This is an application for a K24 Mid-Career Investigator Award in Patient Oriented Research for Scott H. Kollins, Ph.D. Dr. Kollins is an established expert in the areas of Attention Deficit Hyperactivity Disorder (ADHD) and stimulant psychopharmacology. He has been involved with and published a number of studies on clinical trials with ADHD patients and has conducted seminal work on the abuse potential of stimulant drugs as they pertain to the treatment of ADHD. More recently, Dr. Kollins'work has begun to identify important mechanisms that underlie the relationship between ADHD and nicotine dependence. The purpose of this K24 application is three-fold: 1) to extend Dr. Kollins'established record of patient-oriented research with individuals with ADHD;2) to explore the genetic and neuropsychopharmacological basis of nicotine dependence in these individuals;and 3) to allow Dr. Kollins to develop more formal mentoring arrangements with post-doctoral trainees and junior faculty in the areas of ADHD and nicotine dependence. The career development plan for this application will extend the applicant's knowledge and skills in two key areas: 1) molecular genetics;and 2) functional brain neuroimaging. Dr. Kollins will leverage existing collaborative relationships at Duke University Medical Center to accomplish these aims. The research plan for this application will build on existing and pending projects to further understand the association between ADHD and nicotine dependence. These studies include: 1) an existing human laboratory study of the abuse liability of methylphenidate in adults with and without ADHD (R01DA017196);2) an existing candidate gene study of persistent ADHD (R01NS049067);and 3) an existing laboratory study of the effects of nicotine withdrawal in ADHD and non-ADHD smokers (R21DA020806). New research will also be conducted to study the effects of stimulant drugs on smoking behavior in patients with ADHD and to explore the genetic and functional brain correlates of these effects. This research is of considerable public health significance. ADHD affects millions of individuals in the US and patients with ADHD smoke cigarettes at a significantly higher rate than the general population. Given that smoking is the single largest preventable cause of death and disease, understanding more about the relationship between ADHD and smoking/nicotine dependence therefore has the potential to prevent or treat a major public health and mental health problem.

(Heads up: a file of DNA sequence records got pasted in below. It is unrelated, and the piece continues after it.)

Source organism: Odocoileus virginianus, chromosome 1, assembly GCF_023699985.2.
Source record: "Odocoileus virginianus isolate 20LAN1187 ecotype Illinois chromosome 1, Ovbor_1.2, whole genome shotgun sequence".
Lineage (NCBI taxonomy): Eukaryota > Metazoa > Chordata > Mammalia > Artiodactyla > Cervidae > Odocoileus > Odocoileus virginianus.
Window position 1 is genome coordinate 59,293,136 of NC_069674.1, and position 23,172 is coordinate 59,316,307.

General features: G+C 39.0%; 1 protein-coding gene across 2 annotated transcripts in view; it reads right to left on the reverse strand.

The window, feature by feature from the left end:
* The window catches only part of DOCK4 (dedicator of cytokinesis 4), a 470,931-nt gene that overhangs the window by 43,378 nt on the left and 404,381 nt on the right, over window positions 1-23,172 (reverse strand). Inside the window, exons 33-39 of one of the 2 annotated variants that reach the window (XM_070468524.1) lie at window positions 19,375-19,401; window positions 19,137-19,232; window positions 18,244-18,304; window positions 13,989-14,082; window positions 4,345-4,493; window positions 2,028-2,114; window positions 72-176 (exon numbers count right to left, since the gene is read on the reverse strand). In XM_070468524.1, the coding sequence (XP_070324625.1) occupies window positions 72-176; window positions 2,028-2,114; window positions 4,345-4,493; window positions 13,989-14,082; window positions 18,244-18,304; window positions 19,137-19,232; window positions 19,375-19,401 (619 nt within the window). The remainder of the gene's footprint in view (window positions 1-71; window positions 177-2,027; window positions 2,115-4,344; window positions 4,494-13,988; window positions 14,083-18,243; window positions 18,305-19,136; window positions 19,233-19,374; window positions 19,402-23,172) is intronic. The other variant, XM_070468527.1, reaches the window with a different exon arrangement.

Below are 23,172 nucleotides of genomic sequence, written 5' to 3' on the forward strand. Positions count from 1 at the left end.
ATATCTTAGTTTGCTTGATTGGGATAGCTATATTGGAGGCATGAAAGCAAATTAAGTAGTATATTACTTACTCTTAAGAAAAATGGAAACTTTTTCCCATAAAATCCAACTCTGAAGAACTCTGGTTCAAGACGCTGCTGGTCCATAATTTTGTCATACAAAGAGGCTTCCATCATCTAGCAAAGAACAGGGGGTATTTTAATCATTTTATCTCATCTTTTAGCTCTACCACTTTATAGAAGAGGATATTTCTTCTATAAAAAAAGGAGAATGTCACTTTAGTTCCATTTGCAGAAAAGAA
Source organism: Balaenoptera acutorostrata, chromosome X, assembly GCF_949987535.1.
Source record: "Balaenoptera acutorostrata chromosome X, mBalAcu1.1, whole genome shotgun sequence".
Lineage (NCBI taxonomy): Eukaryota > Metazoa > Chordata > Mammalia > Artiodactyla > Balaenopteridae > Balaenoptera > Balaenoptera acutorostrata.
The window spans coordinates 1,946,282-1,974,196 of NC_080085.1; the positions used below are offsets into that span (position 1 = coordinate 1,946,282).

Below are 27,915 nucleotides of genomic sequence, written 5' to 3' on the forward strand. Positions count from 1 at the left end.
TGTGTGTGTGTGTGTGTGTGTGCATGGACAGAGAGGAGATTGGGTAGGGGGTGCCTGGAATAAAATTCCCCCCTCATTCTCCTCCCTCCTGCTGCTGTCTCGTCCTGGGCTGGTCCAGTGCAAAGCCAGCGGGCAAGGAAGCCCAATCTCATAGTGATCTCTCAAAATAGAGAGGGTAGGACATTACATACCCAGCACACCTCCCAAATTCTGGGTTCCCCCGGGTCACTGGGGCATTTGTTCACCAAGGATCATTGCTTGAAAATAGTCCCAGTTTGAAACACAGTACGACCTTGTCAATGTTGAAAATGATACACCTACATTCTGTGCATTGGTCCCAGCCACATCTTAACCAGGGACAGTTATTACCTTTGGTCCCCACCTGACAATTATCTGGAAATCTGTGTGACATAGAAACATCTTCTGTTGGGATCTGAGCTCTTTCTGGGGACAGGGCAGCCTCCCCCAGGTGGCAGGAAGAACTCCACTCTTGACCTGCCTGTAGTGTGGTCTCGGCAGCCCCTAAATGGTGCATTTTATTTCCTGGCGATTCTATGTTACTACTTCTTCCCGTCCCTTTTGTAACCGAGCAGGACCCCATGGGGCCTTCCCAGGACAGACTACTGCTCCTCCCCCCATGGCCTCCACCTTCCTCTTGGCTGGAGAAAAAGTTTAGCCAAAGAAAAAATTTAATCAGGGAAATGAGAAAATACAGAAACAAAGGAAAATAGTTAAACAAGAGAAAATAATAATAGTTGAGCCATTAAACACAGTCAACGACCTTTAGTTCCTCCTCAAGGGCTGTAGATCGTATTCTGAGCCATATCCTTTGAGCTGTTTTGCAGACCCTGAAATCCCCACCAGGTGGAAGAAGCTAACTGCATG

Agency
National Institute of Health (NIH)
Institute
National Institute on Drug Abuse (NIDA)
Type
Midcareer Investigator Award in Patient-Oriented Research (K24)
Project #
5K24DA023464-05
Application #
8279473
Study Section
Human Development Research Subcommittee (NIDA)
Program Officer
Lin, Yu
Project Start
2008-07-15
Project End
2014-06-30
Budget Start
2012-07-01
Budget End
2014-06-30
Support Year
5
Fiscal Year
2012
Total Cost
$156,258
Indirect Cost
$11,575
Name
Duke University
Department
Psychiatry
Type
Schools of Medicine
DUNS #
044387793
City
Durham
State
NC
Country
United States
Zip Code
27705
Mitchell, John T; Sweitzer, Maggie M; Tunno, Angela M et al. (2016) ""I Use Weed for My ADHD"": A Qualitative Analysis of Online Forum Discussions on Cannabis Use and ADHD. PLoS One 11:e0156614
Mitchell, John T; Zylowska, Lidia; Kollins, Scott H (2015) Mindfulness Meditation Training for Attention-Deficit/Hyperactivity Disorder in Adulthood: Current Empirical Support, Treatment Overview, and Future Directions. Cogn Behav Pract 22:172-191
Kollins, Scott H; Schoenfelder, Erin N; English, Joseph S et al. (2015) An exploratory study of the combined effects of orally administered methylphenidate and delta-9-tetrahydrocannabinol (THC) on cardiovascular function, subjective effects, and performance in healthy adults. J Subst Abuse Treat 48:96-103
Lee, Chien-Ti; Clark, Trenette T; Kollins, Scott H et al. (2015) Attention Deficit Hyperactivity Disorder symptoms and smoking trajectories: race and gender differences. Drug Alcohol Depend 148:180-7
Wigal, Sharon B; Greenhill, Laurence L; Nordbrock, Earl et al. (2014) A randomized placebo-controlled double-blind study evaluating the time course of response to methylphenidate hydrochloride extended-release capsules in children with attention-deficit/hyperactivity disorder. J Child Adolesc Psychopharmacol 24:562-9
Schoenfelder, Erin N; Faraone, Stephen V; Kollins, Scott H (2014) Stimulant treatment of ADHD and cigarette smoking: a meta-analysis. Pediatrics 133:1070-80
Smith, Taylor F; Anastopoulos, Arthur D; Garrett, Melanie E et al. (2014) Angiogenic, neurotrophic, and inflammatory system SNPs moderate the association between birth weight and ADHD symptom severity. Am J Med Genet B Neuropsychiatr Genet 165B:691-704
Kollins, Scott H; Adcock, R Alison (2014) ADHD, altered dopamine neurotransmission, and disrupted reinforcement processes: implications for smoking and nicotine dependence. Prog Neuropsychopharmacol Biol Psychiatry 52:70-8
Adjei, Akwete; Kupper, Robert J; Teuscher, Nathan S et al. (2014) Steady-state bioavailability of extended-release methylphenidate (MPH-MLR) capsule vs. immediate-release methylphenidate tablets in healthy adult volunteers. Clin Drug Investig 34:795-805
Mitchell, John T; Dennis, Michelle F; English, Joseph S et al. (2014) Ecological momentary assessment of antecedents and consequences of smoking in adults with attention-deficit/hyperactivity disorder. Subst Use Misuse 49:1446-56

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